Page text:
Have a look at pretty much any diabetes website, and the instructions for treating a low blood sugar will look something like this:

Eat six jelly beans OR 100ml of lemonade (not diet) OR three teaspoons of sugar. Wait 10 minutes, recheck your BGL and if still low, treat again.

That is lovely and pretty and neat and sensible.

Hypos are not lovely and pretty and neat and sensible.

And hypo-brain cannot compute anything, much less how to measure out 100ml of liquid. Or how to count to six.

Also, waiting 10 minutes when you are pretty sure that you are about to die unless you mainline sugar is not gonna happen.

The reality of treating a hypo is messy, disorganised and agitated. It might look a little like this:

Eat six jelly beans. Then another six. Then another six. Oh, what the hell, eat all the jelly beans in the house.

Find lemonade. Try to open bottle. Cannot open bottle because cannot work out which end is the top and which end is the bottom of bottle. Eventually work that out and with superior hypo-strength, open bottle easily. Because you have been shaking bottle (trying to work out which end is up), lemonade explodes and splashes everywhere. Skull whatever is left in the bottle. Lick counter top of all lemonade. Look at the floor and consider licking the floor, but realise the dog beat you to it.

Open fridge and see that there is a juice popper in there. Unable to work out how to use the straw, so grab a sharp knife (possibly stabbing yourself in the process) and pierce a hole in the top of the box. Throw head back and squeeze contents of juice box into your mouth, and down your face and down your top (all the while convincing yourself that of course you look like a sexy swimsuit model in a soft-drink commercial!).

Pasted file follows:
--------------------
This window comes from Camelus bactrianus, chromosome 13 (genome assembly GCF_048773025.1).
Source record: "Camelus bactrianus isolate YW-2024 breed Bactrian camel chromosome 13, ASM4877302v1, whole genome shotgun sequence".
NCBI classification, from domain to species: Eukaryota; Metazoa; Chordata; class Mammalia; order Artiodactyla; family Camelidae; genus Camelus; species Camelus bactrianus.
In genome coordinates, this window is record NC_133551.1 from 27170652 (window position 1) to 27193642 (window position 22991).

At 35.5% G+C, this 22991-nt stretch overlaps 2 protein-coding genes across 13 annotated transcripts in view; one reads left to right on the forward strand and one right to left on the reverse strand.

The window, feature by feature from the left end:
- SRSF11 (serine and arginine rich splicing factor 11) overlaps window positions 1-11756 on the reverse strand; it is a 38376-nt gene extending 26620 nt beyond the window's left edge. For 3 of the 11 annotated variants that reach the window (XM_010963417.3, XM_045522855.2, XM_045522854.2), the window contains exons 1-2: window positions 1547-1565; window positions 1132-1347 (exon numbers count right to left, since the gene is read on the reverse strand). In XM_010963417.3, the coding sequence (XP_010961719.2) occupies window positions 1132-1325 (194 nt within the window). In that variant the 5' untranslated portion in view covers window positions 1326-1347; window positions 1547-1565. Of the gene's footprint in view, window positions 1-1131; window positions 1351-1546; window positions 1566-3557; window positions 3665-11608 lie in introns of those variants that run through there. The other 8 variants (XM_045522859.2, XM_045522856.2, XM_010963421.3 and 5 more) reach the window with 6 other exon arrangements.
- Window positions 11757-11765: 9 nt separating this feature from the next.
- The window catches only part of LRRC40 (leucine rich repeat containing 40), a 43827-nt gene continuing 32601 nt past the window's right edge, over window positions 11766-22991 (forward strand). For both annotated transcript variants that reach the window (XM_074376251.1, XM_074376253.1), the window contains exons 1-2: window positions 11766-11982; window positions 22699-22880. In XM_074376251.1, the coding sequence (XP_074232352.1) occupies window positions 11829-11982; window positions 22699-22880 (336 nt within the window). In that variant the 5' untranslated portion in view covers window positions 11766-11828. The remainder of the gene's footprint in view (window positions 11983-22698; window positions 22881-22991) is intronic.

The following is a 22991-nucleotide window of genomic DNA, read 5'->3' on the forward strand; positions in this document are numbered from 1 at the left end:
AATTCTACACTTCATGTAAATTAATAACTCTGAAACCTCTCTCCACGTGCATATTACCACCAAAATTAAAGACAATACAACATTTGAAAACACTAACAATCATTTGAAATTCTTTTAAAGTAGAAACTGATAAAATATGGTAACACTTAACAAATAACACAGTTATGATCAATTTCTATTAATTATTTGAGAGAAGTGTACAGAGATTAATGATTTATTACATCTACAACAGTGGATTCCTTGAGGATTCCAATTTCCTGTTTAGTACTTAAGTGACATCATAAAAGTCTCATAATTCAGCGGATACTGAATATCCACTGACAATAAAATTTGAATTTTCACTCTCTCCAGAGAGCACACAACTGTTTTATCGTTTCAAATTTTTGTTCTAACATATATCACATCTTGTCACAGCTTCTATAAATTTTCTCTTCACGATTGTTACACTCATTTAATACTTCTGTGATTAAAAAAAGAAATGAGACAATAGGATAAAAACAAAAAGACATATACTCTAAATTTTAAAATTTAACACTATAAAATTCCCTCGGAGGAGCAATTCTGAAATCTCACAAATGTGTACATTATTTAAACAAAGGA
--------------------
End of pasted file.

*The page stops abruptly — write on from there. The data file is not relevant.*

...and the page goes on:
See a jar of Nutella on the countertop. Open it. Grab a spoon. Look at spoon. Realise spoon is superfluous. Use fingers and scoop chocolate-hazelnut goodness directly into your mouth. And around your mouth. And probably in your hair. And up your nose.

Decide it might be the time to check your BGL now. Meter shows result of 34.5mmol/l. You realise the blood on the strip is mixed with Nutella, lemonade, juice and jelly bean residue and therefore probably not accurate. Wash hands; wipe on legs. Re-check. 2.9mmol/l.

Clearly you are still about to die.

Open pantry door and curse yourself for all the healthy food in there. Grab a bowl of cereal, grab milk from fridge and pour over cereal, and force it down your throat, wishing that you had Crunchy Nut Cornflakes or Coco Pops instead of stupid, healthy high-fibre crap that tastes like cardboard, but you have convinced the kidlet is delicious and the best possible start to the day.

See half-empty packet of dried apricots. Cannot ever remember buying a packet of dried apricots. Cannot focus eyes to see use-by date on packet of dried apricots, but assume they do not ever go off. Eat three of them before realising that dried apricots should probably be orange in colour, not grey. Throw remainder of packet back in cupboard. For use when next time low.

Notice a jar of honey. Open, throw head back, squeeze jar, emptying about 100ml down the back of your throat. Choke slightly.

Eat five nectarines. Swallow stones of two of them.

Pull flower off stem of gladioli in middle of kitchen table. Start to eat. Just because.

Look at sponge on sink and wonder if there would be any glucose stored in there that could help get this effing low over and done with. Consider eating it.

Start spooning sugar directly from sugar bowl into mouth. Lose count at spoon number 15.

Check BGL. 3.4mmol/l. Looking good! Decide to make toast just to be sure.

Eat toast spread 1 inch thick with jam. Also eat a dozen spoonfuls of jam straight from the jar. For good measure.

Collapse on nearest chair, realising you have just eaten your body weight in glucose. But still wonder if you have beaten this low.

THAT is the reality of treating a hypo: the frantic, adrenalin-fuelled grab for anything and everything in sight. There is no concept of having to deal with the aftermath – because we believe that if we don’t eat and eat and eat there will be no aftermath. With our heart thumping, our blood rushing and all our senses on heightened alert, we eat until we either cannot eat another thing, or feel confident that we have eaten enough to bring our BGL back up to a safe level.

To feel safe. That’s all we want. Desperately want. To feel safe.